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Flippase recognition target: orientation matters, so why care?

Posted by on April 16th, 2014

FRT sites are used often (at least in Drosophila) for inducing deletions or “flipping out” of markers in transgenic constructs.

When there are two FRTs sequences in tandem, after inducing flippase the DNA sequence that is between these two sites will be deleted. If two FRT sites are facing each other (or looking away), the DNA that sits in between them can be inverted after induction of flippase.

FRTFig. 1: different behavior of flippase induced recombination of FRT sites. Left: sin the situation where two FRT sites are in different orientation, the DNA laying between them (the thick line with a red to yellow coloration) can be inverted. As the FRT sites are not deleted in the process, the inversion can happen many times. Right: If the FRT sites sit in tandem on the DNA (thick line), the DNA laying in between them can be deleted. Only one FRT site is left on the original DNA.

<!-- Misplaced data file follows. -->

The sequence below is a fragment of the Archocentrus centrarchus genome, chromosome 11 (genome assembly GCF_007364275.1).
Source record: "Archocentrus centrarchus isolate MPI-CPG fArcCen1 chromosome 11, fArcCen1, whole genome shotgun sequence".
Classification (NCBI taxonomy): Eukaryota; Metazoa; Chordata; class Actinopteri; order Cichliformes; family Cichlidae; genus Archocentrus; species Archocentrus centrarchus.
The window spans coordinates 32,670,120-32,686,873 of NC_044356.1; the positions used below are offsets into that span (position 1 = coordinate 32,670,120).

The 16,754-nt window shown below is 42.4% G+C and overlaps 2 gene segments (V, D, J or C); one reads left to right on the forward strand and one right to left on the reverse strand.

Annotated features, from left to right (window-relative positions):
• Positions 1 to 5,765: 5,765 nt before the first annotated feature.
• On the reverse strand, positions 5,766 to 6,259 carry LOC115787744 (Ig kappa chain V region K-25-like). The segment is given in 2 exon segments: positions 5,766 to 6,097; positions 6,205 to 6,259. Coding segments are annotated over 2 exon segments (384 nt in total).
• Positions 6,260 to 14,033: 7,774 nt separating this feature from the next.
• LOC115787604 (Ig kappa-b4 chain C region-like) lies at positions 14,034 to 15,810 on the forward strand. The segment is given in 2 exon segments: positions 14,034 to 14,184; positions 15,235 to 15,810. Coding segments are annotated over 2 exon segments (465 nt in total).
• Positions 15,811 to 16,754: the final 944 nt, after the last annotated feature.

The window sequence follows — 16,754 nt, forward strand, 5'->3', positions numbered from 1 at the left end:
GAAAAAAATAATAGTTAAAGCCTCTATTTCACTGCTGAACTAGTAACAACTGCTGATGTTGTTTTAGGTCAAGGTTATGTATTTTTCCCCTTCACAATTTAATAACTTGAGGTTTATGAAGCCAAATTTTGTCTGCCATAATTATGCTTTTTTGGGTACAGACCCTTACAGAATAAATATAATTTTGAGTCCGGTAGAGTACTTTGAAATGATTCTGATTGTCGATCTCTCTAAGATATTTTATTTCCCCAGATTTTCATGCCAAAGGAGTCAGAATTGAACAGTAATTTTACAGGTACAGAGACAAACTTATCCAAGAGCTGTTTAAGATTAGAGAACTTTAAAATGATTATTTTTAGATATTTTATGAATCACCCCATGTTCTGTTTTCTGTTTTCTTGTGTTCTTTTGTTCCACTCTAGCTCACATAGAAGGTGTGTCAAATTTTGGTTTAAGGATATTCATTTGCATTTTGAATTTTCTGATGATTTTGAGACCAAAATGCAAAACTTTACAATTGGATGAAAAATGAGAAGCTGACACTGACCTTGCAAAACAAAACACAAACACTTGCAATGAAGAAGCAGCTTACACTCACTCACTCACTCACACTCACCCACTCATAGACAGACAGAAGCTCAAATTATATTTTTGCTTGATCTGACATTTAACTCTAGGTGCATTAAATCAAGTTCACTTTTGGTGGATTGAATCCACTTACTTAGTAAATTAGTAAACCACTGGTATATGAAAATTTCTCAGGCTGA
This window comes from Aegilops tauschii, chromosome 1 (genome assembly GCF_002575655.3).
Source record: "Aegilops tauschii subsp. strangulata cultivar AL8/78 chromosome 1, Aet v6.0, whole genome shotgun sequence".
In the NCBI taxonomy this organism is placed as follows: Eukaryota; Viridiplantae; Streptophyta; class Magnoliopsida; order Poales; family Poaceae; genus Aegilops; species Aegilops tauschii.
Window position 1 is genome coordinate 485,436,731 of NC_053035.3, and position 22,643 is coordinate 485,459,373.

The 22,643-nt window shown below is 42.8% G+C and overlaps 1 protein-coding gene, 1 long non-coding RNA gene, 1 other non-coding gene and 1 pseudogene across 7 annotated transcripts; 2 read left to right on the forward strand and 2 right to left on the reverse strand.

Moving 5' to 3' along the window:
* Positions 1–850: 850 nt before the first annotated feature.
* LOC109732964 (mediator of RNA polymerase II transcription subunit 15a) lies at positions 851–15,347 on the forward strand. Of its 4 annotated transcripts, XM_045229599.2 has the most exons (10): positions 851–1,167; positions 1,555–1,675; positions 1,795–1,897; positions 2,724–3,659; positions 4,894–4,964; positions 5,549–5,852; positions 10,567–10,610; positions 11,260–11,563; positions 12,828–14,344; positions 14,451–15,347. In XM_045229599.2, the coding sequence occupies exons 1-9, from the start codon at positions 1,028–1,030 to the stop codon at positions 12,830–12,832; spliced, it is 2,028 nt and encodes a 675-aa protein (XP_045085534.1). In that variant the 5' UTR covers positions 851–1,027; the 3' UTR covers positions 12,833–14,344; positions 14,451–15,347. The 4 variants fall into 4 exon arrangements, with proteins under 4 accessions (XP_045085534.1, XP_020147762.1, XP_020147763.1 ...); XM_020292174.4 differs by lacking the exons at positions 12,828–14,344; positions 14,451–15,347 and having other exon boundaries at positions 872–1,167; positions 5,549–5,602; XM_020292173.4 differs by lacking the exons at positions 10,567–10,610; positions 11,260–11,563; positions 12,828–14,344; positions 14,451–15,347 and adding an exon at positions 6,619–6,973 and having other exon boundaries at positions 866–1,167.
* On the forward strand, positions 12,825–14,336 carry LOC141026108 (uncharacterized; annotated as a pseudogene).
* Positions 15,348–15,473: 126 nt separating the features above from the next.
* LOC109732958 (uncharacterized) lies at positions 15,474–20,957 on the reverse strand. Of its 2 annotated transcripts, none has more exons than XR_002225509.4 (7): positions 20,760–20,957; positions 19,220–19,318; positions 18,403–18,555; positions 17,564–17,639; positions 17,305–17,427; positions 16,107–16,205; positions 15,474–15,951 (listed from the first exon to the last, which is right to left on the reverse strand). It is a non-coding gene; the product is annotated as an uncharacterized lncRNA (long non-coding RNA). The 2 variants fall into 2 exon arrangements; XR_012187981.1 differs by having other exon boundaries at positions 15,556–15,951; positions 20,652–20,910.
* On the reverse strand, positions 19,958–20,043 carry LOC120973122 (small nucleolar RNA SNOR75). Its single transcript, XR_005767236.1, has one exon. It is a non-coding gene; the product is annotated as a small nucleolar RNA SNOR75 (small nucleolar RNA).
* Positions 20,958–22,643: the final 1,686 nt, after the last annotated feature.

Figure 1 illustrates how important the orientation of the FRT sites is for experimental design. So there should be a convention on how to label the orientation of those elements  (as I did in the figure above, where the arrow shows from 5’ end to 3’ end of the element). Most scientist draw the FRT sites in a similar way on their plasmid maps. The big problem is, that this is not done in a consistent way.

The wikipedia article on FRT states the following:

5’GAAGTTCCTATTCtctagaaaGtATAGGAACTTC3’

This is a clear definition of orientation, and the article writers took this information out of a paper published in 1994 (Schlake and Bode, Biochemistry 33 (43): 12746–12751).

Others use a different annotation of  the FRT element, where exactly the other strand is the leading strand (for example in “Drosophila, a laboratory handbook”, Ashburner et al., second edition).

This can cause some problems, especially when sharing plasmids and flies between laboratories or even between people in the same lab. One has to be consistent, and not trust the graphic map of a plasmid, but its sequence.

I hope this blog post helps other scientists to prevent the bad luck I had with experimental design. Always check the sequence and be consistent :)
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